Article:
BLM Activist Jailed for Fraud

BLM Activist Jailed for Fraud

England: A Black Lives Matter activist, who was instrumental in organising the protest that saw the statue of Sir Edward Colston torn down and thrown in the Bristol Harbour, has been jailed for fraud after using donations intended for a children’s charity on herself.

Xahra Saleem, born Yvonne Maina, a founding member of the BLM offshoot All Black Lives Bristol activist group, has been jailed for two and a half years after being found guilty of stealing £32,344 in charitable donations to a local children’s group, Changing Your Mindset, which had planned to use the money to fund a trip to Africa for disadvantaged children in the area.

Saleem was found to have taken the money and used it to enrich herself, purchasing an iPhone, a computer, takeaway food, and beauty products as well as spending £5,800 of the donations on Uber taxi rides over the 11 months up until June of 2021, the Times of London reported.

The BLM activist, who appeared in court in a Hijab, was told at her sentencing hearing that she had abused the trust of the charity and had caused “serious detriment to the victims”.

The court heard that Saleem had given the charity various excuses as to why she continued to refuse to hand over the GoFundMe donations, including that “some of the people the charity had worked with had made homophobic comments”.

The Black Lives Matter activist later claimed that she had been hospitalised for psychosis and that the money was gone, telling the group: “I am so sorry, I am trying to understand my actions as well. I take full responsibility… as my actions have consequences I don’t want to pardon myself from them.”

Saleem went on to tell the charity that she would voluntarily turn herself in to the police, but after she did not, she was arrested by Avon and Somerset Police officers arrested in July of 2021.

A month before her arrest, she sent a message to a friend which stated: “I have done something horrendous, you can’t tell anyone until I have sorted it out. I get really bad psychosis which I have mentioned to psychiatrists. This charity asked me to hold money for them, God knows why. Let’s just say my brain spent it. I can’t tell you what, where or why. I don’t know what I spent it on.”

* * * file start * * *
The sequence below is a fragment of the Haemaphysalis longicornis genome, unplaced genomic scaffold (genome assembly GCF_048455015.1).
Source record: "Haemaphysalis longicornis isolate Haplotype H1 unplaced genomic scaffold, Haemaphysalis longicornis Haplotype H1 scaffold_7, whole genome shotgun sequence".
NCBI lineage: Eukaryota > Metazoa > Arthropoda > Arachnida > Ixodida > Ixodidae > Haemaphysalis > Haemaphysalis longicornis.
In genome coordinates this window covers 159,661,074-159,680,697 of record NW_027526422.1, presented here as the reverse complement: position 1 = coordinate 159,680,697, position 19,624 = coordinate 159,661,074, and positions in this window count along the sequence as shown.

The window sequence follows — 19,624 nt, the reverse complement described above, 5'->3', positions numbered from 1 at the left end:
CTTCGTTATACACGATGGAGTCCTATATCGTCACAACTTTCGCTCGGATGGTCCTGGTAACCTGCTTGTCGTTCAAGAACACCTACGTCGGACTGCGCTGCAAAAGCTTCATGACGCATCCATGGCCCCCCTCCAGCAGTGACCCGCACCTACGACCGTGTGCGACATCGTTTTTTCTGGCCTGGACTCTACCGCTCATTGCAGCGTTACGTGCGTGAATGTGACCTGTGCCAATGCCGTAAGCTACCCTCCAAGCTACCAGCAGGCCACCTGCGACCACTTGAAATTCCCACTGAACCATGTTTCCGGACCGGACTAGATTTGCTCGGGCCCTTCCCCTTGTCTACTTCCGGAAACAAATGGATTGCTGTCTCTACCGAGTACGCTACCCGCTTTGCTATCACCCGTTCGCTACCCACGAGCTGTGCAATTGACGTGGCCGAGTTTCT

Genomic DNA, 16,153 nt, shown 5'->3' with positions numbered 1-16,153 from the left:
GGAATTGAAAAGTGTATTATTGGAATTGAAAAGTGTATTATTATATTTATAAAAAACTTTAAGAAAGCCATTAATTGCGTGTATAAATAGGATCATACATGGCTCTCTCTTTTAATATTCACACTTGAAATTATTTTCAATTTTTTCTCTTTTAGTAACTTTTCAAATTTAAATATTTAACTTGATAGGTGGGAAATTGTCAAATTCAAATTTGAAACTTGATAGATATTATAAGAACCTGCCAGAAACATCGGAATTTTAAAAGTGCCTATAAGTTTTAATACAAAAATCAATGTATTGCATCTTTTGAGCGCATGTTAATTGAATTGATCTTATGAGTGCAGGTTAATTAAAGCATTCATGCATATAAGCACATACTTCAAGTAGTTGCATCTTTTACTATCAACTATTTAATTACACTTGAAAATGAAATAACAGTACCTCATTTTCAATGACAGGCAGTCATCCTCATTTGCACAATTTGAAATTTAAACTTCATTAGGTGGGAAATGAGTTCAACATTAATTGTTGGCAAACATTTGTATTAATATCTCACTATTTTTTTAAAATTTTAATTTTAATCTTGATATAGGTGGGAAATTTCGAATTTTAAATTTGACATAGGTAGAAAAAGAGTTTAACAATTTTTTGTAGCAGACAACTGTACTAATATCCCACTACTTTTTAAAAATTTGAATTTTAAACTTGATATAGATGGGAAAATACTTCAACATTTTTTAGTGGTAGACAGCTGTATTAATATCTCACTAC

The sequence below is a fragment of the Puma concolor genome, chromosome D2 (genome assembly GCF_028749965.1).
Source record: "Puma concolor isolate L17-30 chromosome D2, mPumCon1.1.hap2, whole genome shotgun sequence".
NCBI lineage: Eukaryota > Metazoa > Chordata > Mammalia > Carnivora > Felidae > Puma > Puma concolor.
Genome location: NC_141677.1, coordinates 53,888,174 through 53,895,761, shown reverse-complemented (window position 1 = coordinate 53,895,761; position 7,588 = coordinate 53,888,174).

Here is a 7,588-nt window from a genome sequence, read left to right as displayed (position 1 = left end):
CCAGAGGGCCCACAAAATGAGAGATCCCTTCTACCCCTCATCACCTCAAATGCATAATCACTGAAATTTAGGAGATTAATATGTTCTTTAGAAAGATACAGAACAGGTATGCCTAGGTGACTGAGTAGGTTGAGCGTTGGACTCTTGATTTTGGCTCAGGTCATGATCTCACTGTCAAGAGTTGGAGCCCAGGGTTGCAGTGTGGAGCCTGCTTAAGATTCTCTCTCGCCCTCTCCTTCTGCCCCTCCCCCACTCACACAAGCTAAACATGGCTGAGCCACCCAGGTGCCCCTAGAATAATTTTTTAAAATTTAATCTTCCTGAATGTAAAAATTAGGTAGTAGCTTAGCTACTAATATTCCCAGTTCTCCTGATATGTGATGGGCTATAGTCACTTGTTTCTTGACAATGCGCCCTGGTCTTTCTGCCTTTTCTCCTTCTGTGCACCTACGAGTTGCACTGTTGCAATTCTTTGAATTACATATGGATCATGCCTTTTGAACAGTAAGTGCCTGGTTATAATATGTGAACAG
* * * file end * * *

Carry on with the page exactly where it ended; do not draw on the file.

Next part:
Following the sentencing, a member of the defrauded charity — which shut down after having the money stolen — Deniesha Royal said: “It doesn’t feel that justice has been fully served as we are unlikely to get back the money from her selfish actions.

“It feels like we are being punished. It saddens me that a member of our community could do this to us because they knew and understood the goal we set out to achieve in order to positively change our community.”

The group went on to reveal that a youth whom they were supporting had died of a stabbing after the charity shut down. They claimed that the death of the young man, who was a cousin of Saleem’s, could have been prevented had the fraud not led to the charity being wound up.

After the death of George Floyd in the United States, Saleem helped organise a protest in Bristol that saw the statue of 17th-century merchant and parliamentarian Sir Edward Colston toppled, defaced, and pushed into the local harbour in June of 2020 over his role in the Transatlantic slave trade.

Four leftist activists were charged with the destruction of the Colston statue. While they admitted to being involved in the act, they were acquitted last year after their lawyers successfully convinced a jury that they were on the “right side of history“.